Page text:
Jill Biden to Lead New Initiative to Boost Federal Government Research into Women’s Health – On Monday, the Biden administration unveiled a White House initiative aimed at enhancing the federal government’s approach to and funding for research on women’s health. Despite comprising over half of the U.S. population, women are currently understudied and underrepresented in health research.
The lack of representation may result in significant research gaps and potential health consequences for women nationwide, as conveyed by Biden administration officials and others in a White House conference call introducing the new initiative. First Lady Jill Biden and the White House Gender Policy Council will spearhead the White House Initiative on Women’s Health Research.
People Also Read: Why Employers Should Care For Employee Mental Health
President Joe Biden, expressing his enduring belief in the transformative “power of research” to save lives and provide quality healthcare, signed directives in the Oval Office on Monday. Accompanied by the first lady and key officials involved in the government-wide initiative, Biden initiated the process for federal departments and agencies to commence their efforts. “To achieve scientific breakthroughs and strengthen our ability to prevent, detect and treat diseases, we have to be bold,” the president said in a written statement.
He said the initiative will “drive innovation in women’s health and close research gaps.” Jill Biden said during the conference call that she met earlier this year with former California first lady and women’s health advocate Maria Shriver, who “raised the need for an effort inside and outside government to close the research gaps in women’s health that have persisted far too long.”
“When I brought this issue to my husband, Joe, a few months ago, he listened. And then he took action,” the first lady said. “That is what he does.” Since the early 1990s, Jill Biden has been actively involved in women’s health matters, spurred by her friends’ breast cancer diagnoses. In Delaware, she established a program to educate high school girls on breast health care.
Shriver said she and other advocates of women’s health have spent decades asking for equity in research but that the Democratic president and first lady “understand that we cannot answer the question of how to treat women medically if we do not have the answers that only come from research.” According to Shriver, women constitute two-thirds of individuals affected by Alzheimer’s disease and multiple sclerosis, as well as over three-fourths of those diagnosed with autoimmune diseases.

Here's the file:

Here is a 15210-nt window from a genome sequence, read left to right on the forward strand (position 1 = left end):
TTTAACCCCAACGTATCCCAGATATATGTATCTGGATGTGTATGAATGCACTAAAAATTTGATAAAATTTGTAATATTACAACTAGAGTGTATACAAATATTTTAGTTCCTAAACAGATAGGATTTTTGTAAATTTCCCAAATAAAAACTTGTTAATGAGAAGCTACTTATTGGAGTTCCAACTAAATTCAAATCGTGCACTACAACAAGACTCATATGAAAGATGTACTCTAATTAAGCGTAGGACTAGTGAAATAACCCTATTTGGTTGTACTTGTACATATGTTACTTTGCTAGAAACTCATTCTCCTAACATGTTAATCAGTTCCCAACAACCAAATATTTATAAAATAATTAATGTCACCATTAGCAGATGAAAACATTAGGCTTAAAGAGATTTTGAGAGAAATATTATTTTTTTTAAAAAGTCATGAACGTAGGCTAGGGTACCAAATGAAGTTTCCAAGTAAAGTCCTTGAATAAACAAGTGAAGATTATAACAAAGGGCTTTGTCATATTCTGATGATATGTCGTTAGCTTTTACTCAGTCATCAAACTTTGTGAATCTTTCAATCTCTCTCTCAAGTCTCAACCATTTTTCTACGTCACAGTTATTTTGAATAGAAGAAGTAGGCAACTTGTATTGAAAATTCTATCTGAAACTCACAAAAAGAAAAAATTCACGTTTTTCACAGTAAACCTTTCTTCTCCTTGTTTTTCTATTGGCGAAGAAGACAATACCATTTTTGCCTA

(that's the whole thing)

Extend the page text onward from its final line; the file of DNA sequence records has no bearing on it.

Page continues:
Additionally, women experience depression and anxiety at double the rates of men. Women of color face a two to three times higher likelihood of mortality from pregnancy-related complications compared to white women. Furthermore, millions of women contend with the daily challenges of menopausal side effects. “The bottom line is that we can’t treat or prevent them from becoming sick if we have not invested in funding the necessary research,” Shriver said on the call. “That changes today.”
People Also Read: Tips for Finding Affordable Health Insurance Plans in California
Jennifer Klein, the head of the White House Gender Policy Council, mentioned that leaders from crucial government departments and agencies in women’s health research, such as Health and Human Services, Veterans Affairs, Defense, and the National Institutes of Health, will participate. During the recent confirmation hearing for Dr. Monica Bertagnolli’s nomination as the permanent director of the National Institutes of Health, women’s health issues were raised by most female members of the Senate health committee.
Bertagnolli emphasized the insufficient knowledge about women’s health across all life stages in her comprehensive response. President Biden’s memorandum directs members to report back within 45 days with “concrete recommendations” to improve the prevention, diagnosis and treatment of women’s health issues. It also asks them to set “priority areas of focus,” such as research ranging from heart attacks in women to menopause, where additional investments could be “transformative.”